Bewitching Oxymorons and Illusions of Harmony

  • Robert D. Stolorow Institute of Contemporary Psychoanalysis, Los Angeles
  • George E. Atwood Rutgers University (Emeritus)

Abstract


Wittgenstein’s account of how language bewitches one’s intelligence is a singular achievement in the phenomenology of language. In section 426 of Philosophical Investigations Wittgenstein famously claims that the meaning of a word is to be found in the “actual use” of it, and he contrasts this understanding with the projection of a picture:

A picture is conjured up which seems to fix the sense unambiguously. The actual use, compared with that suggested by the picture, seems like something muddied. ... [T]he form of expression we use seems to have been designed for a god, who knows what we cannot know; he sees the whole of each of those infinite series and he sees into human consciousness. (Wittgenstein, 1953, section 426)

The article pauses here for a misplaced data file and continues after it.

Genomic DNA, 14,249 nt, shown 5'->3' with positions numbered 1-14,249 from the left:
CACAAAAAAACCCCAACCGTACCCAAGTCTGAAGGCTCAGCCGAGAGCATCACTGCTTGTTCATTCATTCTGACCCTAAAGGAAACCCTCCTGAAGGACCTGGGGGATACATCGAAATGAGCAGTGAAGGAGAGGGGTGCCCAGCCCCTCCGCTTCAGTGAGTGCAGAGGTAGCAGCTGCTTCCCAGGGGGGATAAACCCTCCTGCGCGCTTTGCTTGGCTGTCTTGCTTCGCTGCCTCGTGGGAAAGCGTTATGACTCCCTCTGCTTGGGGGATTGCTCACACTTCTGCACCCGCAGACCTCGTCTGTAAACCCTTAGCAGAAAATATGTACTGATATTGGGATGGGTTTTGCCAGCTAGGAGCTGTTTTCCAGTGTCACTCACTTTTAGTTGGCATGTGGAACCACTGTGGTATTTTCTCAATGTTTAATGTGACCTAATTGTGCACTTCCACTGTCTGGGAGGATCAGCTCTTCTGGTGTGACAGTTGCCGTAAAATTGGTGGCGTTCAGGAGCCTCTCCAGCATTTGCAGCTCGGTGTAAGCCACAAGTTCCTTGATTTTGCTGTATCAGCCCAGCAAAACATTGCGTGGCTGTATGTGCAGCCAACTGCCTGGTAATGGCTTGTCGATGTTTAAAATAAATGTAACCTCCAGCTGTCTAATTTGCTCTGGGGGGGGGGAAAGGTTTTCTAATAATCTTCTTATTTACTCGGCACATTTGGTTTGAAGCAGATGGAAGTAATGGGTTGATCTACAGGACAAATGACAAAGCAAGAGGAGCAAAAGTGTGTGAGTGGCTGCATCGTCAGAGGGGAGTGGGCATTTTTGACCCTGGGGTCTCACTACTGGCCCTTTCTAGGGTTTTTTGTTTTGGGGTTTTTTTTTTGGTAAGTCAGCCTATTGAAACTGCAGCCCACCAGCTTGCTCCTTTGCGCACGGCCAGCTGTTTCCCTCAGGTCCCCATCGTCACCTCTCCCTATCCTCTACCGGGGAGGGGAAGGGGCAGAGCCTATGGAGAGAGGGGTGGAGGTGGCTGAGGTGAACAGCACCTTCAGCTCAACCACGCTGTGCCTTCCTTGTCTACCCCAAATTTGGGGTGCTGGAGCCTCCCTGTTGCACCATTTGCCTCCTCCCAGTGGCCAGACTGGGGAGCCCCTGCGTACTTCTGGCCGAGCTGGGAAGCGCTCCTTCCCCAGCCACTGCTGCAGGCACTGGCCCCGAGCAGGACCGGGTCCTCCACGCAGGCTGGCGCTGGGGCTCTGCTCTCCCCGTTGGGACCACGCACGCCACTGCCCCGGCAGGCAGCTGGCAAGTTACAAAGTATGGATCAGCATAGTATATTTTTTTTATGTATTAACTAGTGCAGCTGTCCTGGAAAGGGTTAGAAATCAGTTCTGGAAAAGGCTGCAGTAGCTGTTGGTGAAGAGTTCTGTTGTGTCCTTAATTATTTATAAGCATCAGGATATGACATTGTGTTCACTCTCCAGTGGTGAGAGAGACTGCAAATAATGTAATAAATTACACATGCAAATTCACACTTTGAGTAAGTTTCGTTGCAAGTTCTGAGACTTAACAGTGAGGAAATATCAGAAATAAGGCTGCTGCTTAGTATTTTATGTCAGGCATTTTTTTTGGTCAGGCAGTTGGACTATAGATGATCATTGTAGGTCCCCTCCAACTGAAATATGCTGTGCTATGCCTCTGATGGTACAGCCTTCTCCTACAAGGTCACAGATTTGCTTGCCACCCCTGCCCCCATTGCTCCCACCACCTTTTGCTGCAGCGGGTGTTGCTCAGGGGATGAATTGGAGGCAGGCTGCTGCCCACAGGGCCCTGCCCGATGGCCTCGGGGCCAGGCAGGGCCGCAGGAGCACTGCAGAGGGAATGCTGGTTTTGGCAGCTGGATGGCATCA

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Publishing.
Published
14-Mar-2021
How to Cite
Stolorow, R., & Atwood, G. (2021). Bewitching Oxymorons and Illusions of Harmony. Language and Psychoanalysis, 10(1), 1-4. https://doi.org/10.7565/landp.v10i1.5486
Section
Critical Opinion on Current Trends